Bellini: I Puritani (DVD)

Deutsche Grammophon
$39.99
Current Stock:
SKU:
734421
Artist:
Anna Netrebko, Eric Cutler, Franco Vassallo, The Metropolitan Opera Orchestra and Chorus, Patrick Summers

Reviews:

Gramophone Classical Music Guide

2010

“Although I Puritani was performed during the Metropolitan Opera's first season in 1883, it had not been seen there for decades until this production by Sandro Sequi was unveiled in 1976. It was one of the greatest triumphs for the partnership of Joan Sutherland and Luciano Pavarotti, and it is to the credit of all concerned in this recent revival that one soon forgets names from the past and enjoys what is a spirited attempt to evoke mid-19th-century style.

Although it is very much an opera for four singers – the original 'Puritani quartet' of Grisi, Rubini, Tamburini and Lablache entered into legend – this is essentially Anna Netrebko's evening.
In her tightly waisted costumes, her pale face framed by a dark wig, she succeeds in dominating the action both by her singing and by her physical presence, using sudden, jerky movements to suggest Elvira's unhinged state. At the climax of the mad scene in Act 2, she flings herself on the floor and, with her head hanging over the orchestra pit, launches the second verse of 'Vien, diletto'. She negotiates both 'Son vergin vezzosa' and 'Oh vieni al tempio' with brilliance in Act 1, and has more than enough stamina left in Act 3 to match Eric Cutler as Arturo in the vertiginous 'Vieni fra queste braccia'. If there is something missing from her singing it is the ability to invest Carlo Pepoli's verses with an edge of pathos beyond what is already there in Bellini's languid melodies.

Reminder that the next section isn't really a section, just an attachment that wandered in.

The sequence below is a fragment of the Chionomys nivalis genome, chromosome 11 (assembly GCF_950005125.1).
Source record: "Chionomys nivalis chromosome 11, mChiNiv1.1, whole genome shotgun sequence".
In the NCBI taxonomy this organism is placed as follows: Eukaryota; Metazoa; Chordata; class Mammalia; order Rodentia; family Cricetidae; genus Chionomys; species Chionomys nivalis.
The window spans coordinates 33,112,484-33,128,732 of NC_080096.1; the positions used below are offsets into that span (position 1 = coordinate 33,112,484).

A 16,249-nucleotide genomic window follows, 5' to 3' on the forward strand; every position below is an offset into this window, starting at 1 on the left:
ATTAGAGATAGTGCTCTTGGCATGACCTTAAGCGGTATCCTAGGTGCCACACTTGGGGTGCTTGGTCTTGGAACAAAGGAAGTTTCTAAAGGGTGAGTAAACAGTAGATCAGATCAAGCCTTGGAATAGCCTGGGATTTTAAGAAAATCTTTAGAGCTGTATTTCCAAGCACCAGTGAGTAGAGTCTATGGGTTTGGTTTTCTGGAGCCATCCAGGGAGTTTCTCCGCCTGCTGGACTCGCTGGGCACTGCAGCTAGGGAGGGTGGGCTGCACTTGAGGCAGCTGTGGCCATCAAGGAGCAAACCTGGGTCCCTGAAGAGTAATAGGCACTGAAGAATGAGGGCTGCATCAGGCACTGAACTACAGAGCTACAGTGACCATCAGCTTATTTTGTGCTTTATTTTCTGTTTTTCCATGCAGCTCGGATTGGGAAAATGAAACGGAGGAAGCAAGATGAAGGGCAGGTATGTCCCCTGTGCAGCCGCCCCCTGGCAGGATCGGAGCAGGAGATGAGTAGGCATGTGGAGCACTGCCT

Cutler makes a good cavalier hero, especially in the desperate plea of 'Credeasi, misera!'. As usual, the baritone and bass, Franco Vassallo and John Relyea, bring down the house with 'Suoni la tromba' at the end of Act 2. After more than 30 years, the sets and costumes by Ming Cho Lee and Peter J Hall look very handsome.
Whether you consider the production quaint or merely traditional, it is something of a relief not to have to battle with an elaborate political concept.
Patrick Summers conducts the Met forces always with consideration for the singers. The photography is excellent, and there are some intriguing glimpses of the singers backstage, including an interval feature in which Renée Fleming is the interviewer, chatting to Netrebko in her dressing-room.”

Gramophone Magazine

March 2008

“…this is essentially Anna Netrebko's evening. In her tightly waisted costumes, her pale face framed by a dark wig, she succeeds in dominating the action both by her singing and by her physical presence, using sudden jerky movements to suggest Elvira's unhinged state. Patrick Summers conducts the Met forces always with consideration for the singers. The photography is excellent, and there are some intriguing glimpses of the singers backstage, including an interval feature in which Renée Fleming is the interviewer, chatting to Netrebko in her dressing-room.”

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Cast Listing:

Anna Netrebko (Elvira), Eric Cutler (Arturo), Franco Vassallo (Riccardo), John Relyea (Giorgio), Eduardo Valdes (Bruno), Valerian Ruminski (Gualtiero), Maria Zifchak (Enrichetta)

The Metropolitan Opera Orchestra and Chorus, Patrick Summers

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